In the age of fact-checking and conflict of interest, clients and editors are cracking down on what they consider acceptable sources. And this means more (and more in-depth) research than ever before. It also means you must find independent sources that aren’t published or funded by anyone with a conflicting interest, or influenced by industry.
These research tools will help you find reputable sources for your articles and ultimately cut your search time. They’ll inspire ideas for new articles and queries. And they’re all pretty damn awesome if you’re a non-fiction writer. This list is made for curious minds.
So let’s start this off with a look at an old-school resource with a digital upgrade:
Use The Library, From Home
Start by checking with your local library. Chances are they pay subscription fees so that users (like you!) can access trusted resources (many times online, from home) with nothing more than your current library card.
There are also a number of national libraries with online resources that you can search from your desk – and as a bonus, you’ll find a ton of free ebooks, too!
Bookmark these in a folder to get started:
#2 – Library of Congress
#4 – National Archives
(though it’s no longer being updated, there’s a ton of info here)
Quick Tip: If you’re a student, take advantage of any digital research tools or databases that are included in your tuition.
Internet Research Tools For Writers
Of course, there’s (#7) Google Scholar, but there’s also:
#8 – Project Gutenberg
Over 54,000 free ebooks – good for topic research and ebook marketing, so it’s not just cause it’s 54,000 ebooks. But it kinda is. 🙂
#9 – Archive
A treasure trove of digital goodies.
#10 – FindArticles
Free print articles of over 500 publications going back to 1998.
#11 – Digital History
Curates info on every historical subject imaginable.
#12 – BioMed Central
#13 – Artcyclopedia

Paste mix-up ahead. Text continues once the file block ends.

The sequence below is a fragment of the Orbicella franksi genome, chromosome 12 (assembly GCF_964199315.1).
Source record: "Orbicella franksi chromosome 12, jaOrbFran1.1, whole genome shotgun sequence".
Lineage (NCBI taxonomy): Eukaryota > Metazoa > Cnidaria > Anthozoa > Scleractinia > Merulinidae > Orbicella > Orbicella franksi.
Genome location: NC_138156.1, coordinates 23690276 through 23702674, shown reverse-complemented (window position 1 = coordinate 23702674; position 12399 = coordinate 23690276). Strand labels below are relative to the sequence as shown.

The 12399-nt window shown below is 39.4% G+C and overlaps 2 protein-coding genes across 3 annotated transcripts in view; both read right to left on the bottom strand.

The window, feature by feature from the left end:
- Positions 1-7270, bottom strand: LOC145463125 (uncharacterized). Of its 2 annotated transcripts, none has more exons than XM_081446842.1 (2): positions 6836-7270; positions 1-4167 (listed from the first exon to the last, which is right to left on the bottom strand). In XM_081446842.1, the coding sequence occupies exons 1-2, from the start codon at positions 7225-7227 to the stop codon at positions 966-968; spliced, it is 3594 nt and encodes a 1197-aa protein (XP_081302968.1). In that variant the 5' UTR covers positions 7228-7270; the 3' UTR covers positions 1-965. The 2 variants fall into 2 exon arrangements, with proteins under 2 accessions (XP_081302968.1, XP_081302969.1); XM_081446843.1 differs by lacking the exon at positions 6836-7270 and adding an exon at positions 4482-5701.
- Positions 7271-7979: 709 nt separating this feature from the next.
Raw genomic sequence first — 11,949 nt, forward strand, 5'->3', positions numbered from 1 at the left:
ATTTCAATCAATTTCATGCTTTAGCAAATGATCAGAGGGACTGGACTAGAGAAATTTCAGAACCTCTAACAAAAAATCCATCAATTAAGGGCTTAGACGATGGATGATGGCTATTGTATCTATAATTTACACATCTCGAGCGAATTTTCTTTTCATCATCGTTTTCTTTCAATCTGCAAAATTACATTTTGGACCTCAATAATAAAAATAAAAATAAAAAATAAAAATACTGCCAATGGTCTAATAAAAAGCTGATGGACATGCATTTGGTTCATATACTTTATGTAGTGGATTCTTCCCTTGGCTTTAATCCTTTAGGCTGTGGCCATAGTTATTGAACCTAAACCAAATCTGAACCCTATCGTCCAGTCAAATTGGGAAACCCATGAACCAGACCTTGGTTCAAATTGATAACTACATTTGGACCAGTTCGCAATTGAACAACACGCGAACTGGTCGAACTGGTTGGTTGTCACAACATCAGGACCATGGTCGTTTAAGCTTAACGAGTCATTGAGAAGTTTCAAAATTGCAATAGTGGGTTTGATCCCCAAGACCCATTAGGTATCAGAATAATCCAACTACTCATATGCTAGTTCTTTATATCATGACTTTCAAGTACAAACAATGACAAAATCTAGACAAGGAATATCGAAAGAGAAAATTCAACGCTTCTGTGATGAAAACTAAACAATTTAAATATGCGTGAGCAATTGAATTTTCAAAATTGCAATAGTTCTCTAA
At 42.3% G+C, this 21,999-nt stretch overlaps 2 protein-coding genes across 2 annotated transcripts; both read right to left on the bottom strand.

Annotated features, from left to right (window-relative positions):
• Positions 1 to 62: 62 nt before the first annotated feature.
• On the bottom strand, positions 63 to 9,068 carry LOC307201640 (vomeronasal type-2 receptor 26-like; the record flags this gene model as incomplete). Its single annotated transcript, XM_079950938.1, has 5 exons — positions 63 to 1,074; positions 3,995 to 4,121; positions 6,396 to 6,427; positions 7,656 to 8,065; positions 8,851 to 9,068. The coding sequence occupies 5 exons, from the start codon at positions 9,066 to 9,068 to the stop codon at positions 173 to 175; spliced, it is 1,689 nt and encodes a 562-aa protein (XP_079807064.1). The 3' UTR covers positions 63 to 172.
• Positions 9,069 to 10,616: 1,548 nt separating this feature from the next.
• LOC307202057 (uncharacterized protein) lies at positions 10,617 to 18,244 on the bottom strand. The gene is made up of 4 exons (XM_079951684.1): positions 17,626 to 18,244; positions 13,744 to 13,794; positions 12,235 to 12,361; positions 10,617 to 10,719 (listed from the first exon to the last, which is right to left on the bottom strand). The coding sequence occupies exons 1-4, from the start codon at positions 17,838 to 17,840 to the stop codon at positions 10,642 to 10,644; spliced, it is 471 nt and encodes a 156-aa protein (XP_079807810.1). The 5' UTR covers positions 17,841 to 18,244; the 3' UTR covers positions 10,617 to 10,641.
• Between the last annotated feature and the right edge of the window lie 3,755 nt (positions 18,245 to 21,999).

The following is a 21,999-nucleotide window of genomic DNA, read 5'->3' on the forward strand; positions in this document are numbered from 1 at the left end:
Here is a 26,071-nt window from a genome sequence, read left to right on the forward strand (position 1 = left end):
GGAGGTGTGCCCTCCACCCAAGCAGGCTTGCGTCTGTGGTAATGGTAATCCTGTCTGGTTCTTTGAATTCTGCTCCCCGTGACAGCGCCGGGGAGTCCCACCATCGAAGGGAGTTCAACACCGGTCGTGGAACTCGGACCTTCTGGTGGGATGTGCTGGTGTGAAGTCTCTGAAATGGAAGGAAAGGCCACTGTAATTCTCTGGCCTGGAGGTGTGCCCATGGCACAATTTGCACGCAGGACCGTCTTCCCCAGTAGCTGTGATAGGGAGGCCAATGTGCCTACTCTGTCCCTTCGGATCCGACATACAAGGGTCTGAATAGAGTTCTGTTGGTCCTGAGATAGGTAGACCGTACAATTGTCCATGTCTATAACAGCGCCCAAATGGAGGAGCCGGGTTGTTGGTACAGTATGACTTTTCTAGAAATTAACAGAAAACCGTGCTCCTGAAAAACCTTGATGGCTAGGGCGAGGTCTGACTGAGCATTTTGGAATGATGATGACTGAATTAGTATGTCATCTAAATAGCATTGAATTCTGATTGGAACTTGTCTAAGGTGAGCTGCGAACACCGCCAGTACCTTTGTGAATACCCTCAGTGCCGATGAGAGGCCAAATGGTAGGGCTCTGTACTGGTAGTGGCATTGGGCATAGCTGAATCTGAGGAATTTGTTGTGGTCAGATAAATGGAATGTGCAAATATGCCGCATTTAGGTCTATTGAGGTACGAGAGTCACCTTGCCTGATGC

A fun site where you can search over 9,000 artists, among other things.
#14 – The Bonus Round
And if those weren’t enough, check out Connected Researchers.
Seriously, click that and just scroll down a little bit. You won’t be disappointed.
Pretty damn cool, right? That oughta keep both of us busy!
After all, curiosity is necessary for freelance writing, so I know you’re gonna get just as sucked into that list as I did. 🙂
Ask An Expert
Sometimes you need a question answered that’s too specific for Google – and you need a reputable source to answer, not page six of your search results. These next resources are all about asking the experts.
#15 – Ask A Biologist
Funded in part by the National Science Foundation, Arizona State University has a handy web page where you can ask a biologist a question. Just click the ‘Ask A Question’ icon in the upper left-hand corner.
#16 – Ask A Professional
Looking for a quick source – or just got some serious time to kill? Type ask a into your Google search bar and add a space (or click the link in the heading and add a space) for all kinds of answers to questions you didn’t even realize you wanted to ask.
Here are the suggested results in Google:
#17 – Journalist’s Toolbox
If you’re looking for a credible source to cite in your writing, try this site. There are tons of additional resources – and you can find expert sources by category!
#18 – Help A Reporter Out
HARO is another great tool for finding reputable sources for your work. As a bonus, if you’re an expert yourself (say you’ve written a book or a blog on a specific topic and want to cement your credibility as an expert) you can sign up as a source, too.